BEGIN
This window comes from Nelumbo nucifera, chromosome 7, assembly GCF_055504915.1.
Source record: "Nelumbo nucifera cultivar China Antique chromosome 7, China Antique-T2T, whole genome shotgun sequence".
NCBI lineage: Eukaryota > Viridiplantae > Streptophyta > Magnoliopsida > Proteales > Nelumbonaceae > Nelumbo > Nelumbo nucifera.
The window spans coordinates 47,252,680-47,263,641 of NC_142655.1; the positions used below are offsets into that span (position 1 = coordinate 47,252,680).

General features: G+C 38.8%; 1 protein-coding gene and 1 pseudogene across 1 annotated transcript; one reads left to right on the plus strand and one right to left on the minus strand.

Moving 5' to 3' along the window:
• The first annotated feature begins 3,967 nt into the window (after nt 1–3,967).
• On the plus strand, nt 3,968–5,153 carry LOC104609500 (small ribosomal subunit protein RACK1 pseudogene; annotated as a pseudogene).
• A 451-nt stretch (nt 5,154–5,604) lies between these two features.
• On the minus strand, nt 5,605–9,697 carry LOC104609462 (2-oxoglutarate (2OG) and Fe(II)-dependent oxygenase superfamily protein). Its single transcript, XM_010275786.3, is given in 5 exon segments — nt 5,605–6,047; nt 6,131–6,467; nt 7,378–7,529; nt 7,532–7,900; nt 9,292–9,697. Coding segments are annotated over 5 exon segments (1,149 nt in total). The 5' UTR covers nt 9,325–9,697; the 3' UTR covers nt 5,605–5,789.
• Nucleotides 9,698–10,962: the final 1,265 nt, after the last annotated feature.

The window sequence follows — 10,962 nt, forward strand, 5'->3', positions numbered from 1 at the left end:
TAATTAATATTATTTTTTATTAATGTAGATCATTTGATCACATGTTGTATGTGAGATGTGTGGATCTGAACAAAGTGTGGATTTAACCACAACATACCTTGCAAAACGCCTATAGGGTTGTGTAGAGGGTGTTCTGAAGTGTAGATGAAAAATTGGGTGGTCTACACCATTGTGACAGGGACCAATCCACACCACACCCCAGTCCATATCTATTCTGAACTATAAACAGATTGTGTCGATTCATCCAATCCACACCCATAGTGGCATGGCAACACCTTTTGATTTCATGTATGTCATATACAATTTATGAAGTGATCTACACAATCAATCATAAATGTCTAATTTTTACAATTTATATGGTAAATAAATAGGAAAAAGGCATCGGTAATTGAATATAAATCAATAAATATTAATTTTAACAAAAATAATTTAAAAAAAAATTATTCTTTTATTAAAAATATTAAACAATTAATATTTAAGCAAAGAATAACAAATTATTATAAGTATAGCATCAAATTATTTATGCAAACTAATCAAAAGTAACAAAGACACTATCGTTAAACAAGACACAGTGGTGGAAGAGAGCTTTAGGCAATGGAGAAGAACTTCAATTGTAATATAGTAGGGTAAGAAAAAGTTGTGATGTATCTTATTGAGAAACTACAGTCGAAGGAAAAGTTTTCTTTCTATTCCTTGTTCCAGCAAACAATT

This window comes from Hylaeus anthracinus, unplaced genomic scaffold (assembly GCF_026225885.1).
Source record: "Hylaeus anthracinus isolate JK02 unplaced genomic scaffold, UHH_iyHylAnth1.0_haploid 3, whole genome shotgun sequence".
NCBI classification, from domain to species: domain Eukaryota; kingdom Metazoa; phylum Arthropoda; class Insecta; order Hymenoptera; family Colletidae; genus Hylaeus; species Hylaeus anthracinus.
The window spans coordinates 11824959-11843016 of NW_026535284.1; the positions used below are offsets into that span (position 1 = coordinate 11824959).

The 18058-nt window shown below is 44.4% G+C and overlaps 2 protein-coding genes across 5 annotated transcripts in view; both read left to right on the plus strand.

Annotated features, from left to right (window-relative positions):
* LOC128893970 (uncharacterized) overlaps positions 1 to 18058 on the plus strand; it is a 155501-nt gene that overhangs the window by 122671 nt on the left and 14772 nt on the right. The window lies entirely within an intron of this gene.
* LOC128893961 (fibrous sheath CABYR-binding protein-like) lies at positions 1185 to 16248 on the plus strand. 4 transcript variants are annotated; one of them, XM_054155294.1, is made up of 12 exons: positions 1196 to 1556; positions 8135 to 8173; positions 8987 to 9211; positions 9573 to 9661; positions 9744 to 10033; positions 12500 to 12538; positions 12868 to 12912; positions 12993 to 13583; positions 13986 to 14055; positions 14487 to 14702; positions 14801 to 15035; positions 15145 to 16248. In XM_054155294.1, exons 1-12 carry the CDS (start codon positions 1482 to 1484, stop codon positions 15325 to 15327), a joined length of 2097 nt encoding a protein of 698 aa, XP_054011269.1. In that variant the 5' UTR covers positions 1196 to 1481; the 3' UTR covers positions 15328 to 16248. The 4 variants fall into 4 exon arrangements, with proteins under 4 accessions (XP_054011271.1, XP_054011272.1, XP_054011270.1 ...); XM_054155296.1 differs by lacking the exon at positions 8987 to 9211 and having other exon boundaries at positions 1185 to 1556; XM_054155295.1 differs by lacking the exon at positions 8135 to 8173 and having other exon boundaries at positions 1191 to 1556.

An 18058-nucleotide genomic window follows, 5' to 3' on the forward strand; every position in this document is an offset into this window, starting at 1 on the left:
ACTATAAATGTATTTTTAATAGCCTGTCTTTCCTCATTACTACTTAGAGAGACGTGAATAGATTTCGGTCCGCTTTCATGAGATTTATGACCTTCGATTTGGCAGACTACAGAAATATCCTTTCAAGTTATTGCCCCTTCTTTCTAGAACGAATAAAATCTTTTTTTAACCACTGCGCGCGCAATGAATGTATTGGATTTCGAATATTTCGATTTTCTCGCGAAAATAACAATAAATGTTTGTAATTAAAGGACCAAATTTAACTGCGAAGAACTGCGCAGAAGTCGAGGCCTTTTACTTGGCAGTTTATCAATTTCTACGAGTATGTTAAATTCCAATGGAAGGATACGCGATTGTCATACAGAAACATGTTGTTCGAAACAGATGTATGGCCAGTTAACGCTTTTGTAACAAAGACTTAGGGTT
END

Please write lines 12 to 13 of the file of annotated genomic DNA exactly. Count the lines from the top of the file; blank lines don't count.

The window sequence follows — 10,962 nt, forward strand, 5'->3', positions numbered from 1 at the left end:
TAATTAATATTATTTTTTATTAATGTAGATCATTTGATCACATGTTGTATGTGAGATGTGTGGATCTGAACAAAGTGTGGATTTAACCACAACATACCTTGCAAAACGCCTATAGGGTTGTGTAGAGGGTGTTCTGAAGTGTAGATGAAAAATTGGGTGGTCTACACCATTGTGACAGGGACCAATCCACACCACACCCCAGTCCATATCTATTCTGAACTATAAACAGATTGTGTCGATTCATCCAATCCACACCCATAGTGGCATGGCAACACCTTTTGATTTCATGTATGTCATATACAATTTATGAAGTGATCTACACAATCAATCATAAATGTCTAATTTTTACAATTTATATGGTAAATAAATAGGAAAAAGGCATCGGTAATTGAATATAAATCAATAAATATTAATTTTAACAAAAATAATTTAAAAAAAAATTATTCTTTTATTAAAAATATTAAACAATTAATATTTAAGCAAAGAATAACAAATTATTATAAGTATAGCATCAAATTATTTATGCAAACTAATCAAAAGTAACAAAGACACTATCGTTAAACAAGACACAGTGGTGGAAGAGAGCTTTAGGCAATGGAGAAGAACTTCAATTGTAATATAGTAGGGTAAGAAAAAGTTGTGATGTATCTTATTGAGAAACTACAGTCGAAGGAAAAGTTTTCTTTCTATTCCTTGTTCCAGCAAACAATT